Who Will Win Olympic Gold for Profiteering?
In this most recent addition to our series of blogs on the state of the temporary market both for employers and for candidates, this week saw an interesting development. With the Olympics fast-approaching, Londoners and people right across the country are finally realising the enormity of the task ahead and the army of workers that are and will be required. A huge tranche of the Olympic contract fell to the recruitment giant Adecco who are responsible for sourcing 100,000 individuals to work at the games, 4,000 of which will be directly employed by the recruitment agency.
This process of temps being employed directly by the recruitment agency and then ‘loaned’ out to client is the standard way of working on temporary roles. Normally, because of the urgent and spontaneous nature of temporary employment, along with the requirement for temps to be flexible to work days that maybe permanent staff can’t, temps do not normally take holiday days. They are however, under UK law, entitled to 28 days holiday including public holidays and as such are normally paid an additional allowance worked into the overall charge rate that a business employing a temp pays an agency that makes up for it.
This means that whenever temporary staff are working they are accruing additional money in holiday pay. However, should a temporary member of staff work for a period of three months, the holiday entitlement which they are due to be paid works out as 9.33 days.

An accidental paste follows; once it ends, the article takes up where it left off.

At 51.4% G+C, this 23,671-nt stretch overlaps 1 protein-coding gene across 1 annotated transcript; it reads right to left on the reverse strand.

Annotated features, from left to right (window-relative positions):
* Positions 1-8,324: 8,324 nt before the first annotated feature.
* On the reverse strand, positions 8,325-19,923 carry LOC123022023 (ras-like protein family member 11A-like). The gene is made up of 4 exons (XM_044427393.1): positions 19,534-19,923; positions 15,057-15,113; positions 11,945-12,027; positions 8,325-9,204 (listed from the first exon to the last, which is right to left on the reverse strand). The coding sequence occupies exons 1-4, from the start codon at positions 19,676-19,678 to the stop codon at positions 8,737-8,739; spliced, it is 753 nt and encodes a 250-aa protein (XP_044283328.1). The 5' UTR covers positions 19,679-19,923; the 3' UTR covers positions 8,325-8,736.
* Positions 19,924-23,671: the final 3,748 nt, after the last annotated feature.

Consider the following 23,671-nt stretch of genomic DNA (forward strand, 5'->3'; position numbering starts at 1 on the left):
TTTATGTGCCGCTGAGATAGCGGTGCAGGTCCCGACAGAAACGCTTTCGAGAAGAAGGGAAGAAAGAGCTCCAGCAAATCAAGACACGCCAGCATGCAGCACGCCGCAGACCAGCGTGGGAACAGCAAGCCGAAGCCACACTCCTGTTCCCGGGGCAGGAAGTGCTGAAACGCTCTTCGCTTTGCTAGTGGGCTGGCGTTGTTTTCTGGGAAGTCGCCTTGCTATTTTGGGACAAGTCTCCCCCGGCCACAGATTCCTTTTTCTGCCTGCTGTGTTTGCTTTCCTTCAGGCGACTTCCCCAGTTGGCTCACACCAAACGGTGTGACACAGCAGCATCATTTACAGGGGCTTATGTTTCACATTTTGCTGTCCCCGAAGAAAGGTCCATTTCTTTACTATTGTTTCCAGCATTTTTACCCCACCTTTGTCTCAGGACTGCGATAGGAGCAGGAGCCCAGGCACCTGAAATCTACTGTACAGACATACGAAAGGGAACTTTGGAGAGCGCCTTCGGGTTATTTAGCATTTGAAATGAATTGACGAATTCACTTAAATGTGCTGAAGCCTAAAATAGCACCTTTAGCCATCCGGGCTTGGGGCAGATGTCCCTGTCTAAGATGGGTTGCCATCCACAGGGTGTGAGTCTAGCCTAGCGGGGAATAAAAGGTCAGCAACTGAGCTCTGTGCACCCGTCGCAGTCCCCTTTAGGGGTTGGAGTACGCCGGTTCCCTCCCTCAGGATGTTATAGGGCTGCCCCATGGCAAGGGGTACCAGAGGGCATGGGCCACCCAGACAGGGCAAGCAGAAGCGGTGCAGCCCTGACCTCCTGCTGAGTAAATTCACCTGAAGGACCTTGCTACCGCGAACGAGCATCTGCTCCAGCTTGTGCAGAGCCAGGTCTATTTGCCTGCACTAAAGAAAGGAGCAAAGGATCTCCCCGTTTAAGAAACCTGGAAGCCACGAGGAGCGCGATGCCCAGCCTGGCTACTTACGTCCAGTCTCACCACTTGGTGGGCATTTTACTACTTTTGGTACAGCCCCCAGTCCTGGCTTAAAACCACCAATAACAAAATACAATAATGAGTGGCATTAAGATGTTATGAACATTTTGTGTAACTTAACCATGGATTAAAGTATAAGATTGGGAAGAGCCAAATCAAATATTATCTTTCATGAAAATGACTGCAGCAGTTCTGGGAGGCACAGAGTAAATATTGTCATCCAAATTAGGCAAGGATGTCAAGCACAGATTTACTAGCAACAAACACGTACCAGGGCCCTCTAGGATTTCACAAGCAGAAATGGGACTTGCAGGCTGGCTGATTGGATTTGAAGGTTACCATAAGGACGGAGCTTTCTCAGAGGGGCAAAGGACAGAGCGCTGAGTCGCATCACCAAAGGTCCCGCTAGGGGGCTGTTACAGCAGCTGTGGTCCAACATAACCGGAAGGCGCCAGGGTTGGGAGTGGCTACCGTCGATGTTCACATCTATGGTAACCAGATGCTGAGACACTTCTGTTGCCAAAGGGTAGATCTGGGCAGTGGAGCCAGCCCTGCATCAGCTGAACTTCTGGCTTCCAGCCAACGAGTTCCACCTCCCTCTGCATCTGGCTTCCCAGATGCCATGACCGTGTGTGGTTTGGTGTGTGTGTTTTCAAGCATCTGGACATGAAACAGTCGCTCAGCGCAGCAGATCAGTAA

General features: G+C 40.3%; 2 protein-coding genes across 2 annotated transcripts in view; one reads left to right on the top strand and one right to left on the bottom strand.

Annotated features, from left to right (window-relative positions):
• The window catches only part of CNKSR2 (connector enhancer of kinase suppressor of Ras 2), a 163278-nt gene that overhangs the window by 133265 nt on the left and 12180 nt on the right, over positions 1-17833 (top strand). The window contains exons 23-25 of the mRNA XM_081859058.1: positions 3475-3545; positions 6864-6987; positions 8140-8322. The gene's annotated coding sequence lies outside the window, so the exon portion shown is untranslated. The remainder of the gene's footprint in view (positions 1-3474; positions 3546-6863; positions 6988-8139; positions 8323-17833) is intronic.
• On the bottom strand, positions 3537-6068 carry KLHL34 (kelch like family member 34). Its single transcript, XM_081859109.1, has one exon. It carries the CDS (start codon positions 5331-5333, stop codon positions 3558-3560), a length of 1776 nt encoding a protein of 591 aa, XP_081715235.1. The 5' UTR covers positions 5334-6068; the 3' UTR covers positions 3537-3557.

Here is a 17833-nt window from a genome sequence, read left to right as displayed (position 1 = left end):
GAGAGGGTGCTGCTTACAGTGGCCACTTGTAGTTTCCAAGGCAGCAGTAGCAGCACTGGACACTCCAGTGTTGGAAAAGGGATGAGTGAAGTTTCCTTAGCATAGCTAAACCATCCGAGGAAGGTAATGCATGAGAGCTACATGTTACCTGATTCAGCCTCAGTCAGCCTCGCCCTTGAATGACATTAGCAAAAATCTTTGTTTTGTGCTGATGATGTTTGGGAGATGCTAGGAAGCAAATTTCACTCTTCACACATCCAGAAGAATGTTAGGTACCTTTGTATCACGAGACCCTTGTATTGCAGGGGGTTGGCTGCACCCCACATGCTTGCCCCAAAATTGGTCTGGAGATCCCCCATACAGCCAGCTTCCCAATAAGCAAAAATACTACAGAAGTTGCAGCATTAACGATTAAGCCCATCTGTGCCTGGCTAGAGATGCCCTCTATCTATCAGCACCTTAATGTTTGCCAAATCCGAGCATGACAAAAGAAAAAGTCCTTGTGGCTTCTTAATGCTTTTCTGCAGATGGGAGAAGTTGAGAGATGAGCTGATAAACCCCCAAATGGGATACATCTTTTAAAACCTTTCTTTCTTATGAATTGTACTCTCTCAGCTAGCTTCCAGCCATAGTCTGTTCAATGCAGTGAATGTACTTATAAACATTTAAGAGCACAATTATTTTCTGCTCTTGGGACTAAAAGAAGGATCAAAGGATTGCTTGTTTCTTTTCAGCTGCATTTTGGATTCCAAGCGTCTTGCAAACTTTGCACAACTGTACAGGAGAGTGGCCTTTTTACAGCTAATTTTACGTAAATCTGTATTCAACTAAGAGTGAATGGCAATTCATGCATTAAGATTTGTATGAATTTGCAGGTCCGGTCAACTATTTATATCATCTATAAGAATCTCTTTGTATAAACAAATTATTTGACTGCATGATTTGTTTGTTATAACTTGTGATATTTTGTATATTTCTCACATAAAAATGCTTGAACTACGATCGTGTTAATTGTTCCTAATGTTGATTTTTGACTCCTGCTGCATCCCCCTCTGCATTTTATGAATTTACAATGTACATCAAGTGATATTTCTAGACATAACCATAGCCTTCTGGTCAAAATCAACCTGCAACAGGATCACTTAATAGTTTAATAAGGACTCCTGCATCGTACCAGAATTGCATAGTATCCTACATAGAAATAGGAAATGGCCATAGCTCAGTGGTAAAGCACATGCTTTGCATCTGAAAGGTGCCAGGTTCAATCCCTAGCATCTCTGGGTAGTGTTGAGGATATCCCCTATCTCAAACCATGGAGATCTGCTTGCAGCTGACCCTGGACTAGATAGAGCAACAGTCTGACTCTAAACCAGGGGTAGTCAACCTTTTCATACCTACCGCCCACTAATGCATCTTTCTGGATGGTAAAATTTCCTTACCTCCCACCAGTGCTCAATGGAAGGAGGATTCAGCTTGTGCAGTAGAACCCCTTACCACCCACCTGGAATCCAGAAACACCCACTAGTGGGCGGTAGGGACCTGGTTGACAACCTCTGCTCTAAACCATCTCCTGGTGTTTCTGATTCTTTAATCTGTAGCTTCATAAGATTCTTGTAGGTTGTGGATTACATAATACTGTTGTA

Normally these fractional days are paid as accurately as possible, but it was revealed this week that Adecco has adopted a policy of rounding down this figure to the nearest whole day. So to use the example above they would pay the temp 9 days holiday pay rather than 9 and one third.
This may sound like a minimal amount, but for an employee working for the duration of the Olympics, even on the minimum wage, this means that each individual would miss out on £40. That means that by adopting these rules Adecco stands to pocket £160,000 in what has been branded by some politicians and commentators as illegal earnings.
As the argument rumbles on over whether Adecco should be forced to change its policy, temps should ensure that they are paid the fair and correct amount in holiday pay, and just as importantly, employers should ensure that they agencies they use are guaranteeing a fair and correct rate of pay to their staff.